Some 365 laid off workers from the NagaWorld casino complex in Phnom Penh have been holding daily protests since December 18 in front of the casino complex demanding reinstatement and an end to alleged discrimination against union members.

The dispute goes back to April when the Hong Kong-owned complex used the COVID-19 pandemic as the excuse to restructure its operations and target the union organisation. It laid off 1,329 of its 8,000-strong work force. Only 85 workers accepted a severance payout which the union claimed was less than what is required by law.

Protesters, mostly union members, want reinstatement, and review of termination packages to bring them in line with Cambodia’s Labor Law. The dispute is being mediated by the ministry of labour and vocational training.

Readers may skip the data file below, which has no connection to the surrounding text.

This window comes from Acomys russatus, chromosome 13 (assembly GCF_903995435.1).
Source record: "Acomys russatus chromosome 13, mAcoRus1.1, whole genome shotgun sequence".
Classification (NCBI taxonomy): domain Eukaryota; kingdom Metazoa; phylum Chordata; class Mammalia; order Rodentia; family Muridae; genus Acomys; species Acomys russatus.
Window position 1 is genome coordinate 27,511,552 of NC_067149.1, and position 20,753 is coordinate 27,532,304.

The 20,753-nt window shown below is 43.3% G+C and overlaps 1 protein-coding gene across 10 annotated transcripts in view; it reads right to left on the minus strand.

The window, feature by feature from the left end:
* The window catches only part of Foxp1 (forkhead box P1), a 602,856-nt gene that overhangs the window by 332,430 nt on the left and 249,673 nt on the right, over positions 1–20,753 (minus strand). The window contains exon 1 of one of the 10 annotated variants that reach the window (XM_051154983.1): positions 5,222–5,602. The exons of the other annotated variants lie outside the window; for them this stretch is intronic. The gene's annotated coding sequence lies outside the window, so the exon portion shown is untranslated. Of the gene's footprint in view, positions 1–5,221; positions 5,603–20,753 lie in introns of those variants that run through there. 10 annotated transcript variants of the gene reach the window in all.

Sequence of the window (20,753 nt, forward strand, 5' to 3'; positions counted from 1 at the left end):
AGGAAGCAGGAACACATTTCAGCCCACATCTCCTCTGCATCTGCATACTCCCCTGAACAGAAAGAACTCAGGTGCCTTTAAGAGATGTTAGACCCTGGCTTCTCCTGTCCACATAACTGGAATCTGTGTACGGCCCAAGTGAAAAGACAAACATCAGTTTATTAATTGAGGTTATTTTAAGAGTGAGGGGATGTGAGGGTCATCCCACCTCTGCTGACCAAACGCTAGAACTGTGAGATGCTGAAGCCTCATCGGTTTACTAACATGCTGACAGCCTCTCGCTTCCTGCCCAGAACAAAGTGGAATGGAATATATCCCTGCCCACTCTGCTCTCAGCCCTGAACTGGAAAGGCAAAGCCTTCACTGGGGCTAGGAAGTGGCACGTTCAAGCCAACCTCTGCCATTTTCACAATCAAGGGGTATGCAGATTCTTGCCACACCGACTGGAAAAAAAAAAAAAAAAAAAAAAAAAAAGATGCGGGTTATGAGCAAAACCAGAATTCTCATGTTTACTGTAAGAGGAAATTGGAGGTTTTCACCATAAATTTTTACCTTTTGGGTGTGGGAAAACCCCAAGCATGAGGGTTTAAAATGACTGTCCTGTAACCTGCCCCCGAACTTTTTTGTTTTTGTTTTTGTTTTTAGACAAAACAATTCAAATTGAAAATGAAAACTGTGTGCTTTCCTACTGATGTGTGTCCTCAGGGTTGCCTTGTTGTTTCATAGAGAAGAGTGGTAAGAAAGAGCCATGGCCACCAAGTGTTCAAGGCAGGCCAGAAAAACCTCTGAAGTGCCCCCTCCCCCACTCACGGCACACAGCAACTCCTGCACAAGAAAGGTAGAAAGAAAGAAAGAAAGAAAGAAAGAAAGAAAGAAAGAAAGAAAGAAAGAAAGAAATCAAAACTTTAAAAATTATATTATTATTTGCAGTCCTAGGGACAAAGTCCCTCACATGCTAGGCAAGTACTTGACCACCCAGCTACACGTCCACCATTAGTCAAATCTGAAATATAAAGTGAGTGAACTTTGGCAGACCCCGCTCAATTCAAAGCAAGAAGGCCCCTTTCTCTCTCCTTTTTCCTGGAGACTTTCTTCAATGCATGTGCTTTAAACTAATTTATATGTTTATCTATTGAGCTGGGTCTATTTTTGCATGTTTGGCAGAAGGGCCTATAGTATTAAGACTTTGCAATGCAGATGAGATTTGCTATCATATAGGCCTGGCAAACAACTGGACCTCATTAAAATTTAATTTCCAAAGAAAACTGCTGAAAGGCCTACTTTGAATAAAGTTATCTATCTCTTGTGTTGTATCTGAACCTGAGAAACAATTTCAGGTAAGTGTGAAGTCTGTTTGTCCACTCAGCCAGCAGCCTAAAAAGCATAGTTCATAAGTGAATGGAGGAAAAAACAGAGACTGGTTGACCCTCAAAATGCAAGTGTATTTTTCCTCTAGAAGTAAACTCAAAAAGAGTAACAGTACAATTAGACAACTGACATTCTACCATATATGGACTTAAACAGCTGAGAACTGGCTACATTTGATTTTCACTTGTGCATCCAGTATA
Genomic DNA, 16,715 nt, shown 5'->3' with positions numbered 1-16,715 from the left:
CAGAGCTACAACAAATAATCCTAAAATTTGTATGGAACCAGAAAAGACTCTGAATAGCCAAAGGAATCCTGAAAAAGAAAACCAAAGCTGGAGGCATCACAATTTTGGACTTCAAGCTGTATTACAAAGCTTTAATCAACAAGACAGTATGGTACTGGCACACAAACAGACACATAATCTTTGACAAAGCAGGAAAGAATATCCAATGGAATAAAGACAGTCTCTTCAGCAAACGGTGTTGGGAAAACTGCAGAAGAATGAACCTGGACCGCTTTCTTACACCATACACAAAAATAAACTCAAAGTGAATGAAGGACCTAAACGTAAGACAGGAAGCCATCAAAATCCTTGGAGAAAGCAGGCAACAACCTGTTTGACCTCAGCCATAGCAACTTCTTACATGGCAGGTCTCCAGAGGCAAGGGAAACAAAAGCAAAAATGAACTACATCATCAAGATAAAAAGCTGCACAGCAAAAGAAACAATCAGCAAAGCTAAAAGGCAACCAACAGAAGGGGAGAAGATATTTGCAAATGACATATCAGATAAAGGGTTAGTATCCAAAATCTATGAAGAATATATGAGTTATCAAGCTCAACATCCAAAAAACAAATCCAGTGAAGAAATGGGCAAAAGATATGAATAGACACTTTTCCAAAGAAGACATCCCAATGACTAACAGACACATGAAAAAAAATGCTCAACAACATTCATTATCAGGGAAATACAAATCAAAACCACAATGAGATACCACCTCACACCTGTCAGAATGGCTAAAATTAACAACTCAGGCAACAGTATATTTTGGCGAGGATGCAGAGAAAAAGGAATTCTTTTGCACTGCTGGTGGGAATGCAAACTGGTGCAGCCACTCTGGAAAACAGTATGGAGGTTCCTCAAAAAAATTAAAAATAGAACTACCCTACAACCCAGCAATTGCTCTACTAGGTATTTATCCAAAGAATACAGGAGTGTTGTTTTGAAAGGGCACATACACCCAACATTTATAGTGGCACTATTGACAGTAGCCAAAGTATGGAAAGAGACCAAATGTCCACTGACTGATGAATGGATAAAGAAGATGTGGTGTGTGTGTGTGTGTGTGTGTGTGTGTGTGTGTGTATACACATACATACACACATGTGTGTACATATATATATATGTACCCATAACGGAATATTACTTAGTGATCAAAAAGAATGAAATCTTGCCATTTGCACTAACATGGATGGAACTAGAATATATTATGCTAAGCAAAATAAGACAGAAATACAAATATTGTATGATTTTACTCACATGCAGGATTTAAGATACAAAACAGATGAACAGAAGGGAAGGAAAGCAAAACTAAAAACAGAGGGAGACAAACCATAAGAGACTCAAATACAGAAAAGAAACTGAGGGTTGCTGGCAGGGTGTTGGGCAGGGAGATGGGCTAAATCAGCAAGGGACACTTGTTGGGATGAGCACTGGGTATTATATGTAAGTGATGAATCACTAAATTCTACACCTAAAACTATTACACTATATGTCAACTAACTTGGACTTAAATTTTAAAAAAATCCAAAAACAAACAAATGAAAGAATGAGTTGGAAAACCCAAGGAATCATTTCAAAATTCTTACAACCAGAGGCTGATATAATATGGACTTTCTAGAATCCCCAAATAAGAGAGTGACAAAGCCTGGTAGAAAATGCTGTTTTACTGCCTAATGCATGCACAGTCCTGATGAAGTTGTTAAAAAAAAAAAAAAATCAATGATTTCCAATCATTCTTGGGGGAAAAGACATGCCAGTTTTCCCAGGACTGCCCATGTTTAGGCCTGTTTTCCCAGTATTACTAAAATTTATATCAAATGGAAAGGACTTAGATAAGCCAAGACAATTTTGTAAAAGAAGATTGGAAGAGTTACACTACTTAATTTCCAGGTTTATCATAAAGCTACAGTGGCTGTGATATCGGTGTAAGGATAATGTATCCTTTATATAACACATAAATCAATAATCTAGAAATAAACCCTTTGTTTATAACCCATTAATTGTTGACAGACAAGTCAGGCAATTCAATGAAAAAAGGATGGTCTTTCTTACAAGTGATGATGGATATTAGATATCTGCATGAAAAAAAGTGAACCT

Junior doctors at hospitals in Victoria mount class action

More than 1,400 junior doctors across multiple healthcare services in Victoria have joined a state-wide legal campaign demanding repayment for un-rostered overtime as well as penalties against the hospitals for alleged breaches of the Fair Work Act. The doctors claimed they are overworked and under paid.

Coordinator of doctors in training at Australian Medical Association Victoria, Dr Gavin Wayne, said morale was at an all-time low, and the hospital system was at “breaking point.” He said that health administrators and various governments have for decades relied on these doctors, who are regularly working up to 25 hours a week overtime, most of it unpaid.

Dr Wayne said the systemic exploitation of junior doctors would be the only thing keeping hospitals going in 2022, when health services would be trying to catch up with a backlog of treatments delayed by COVID-19.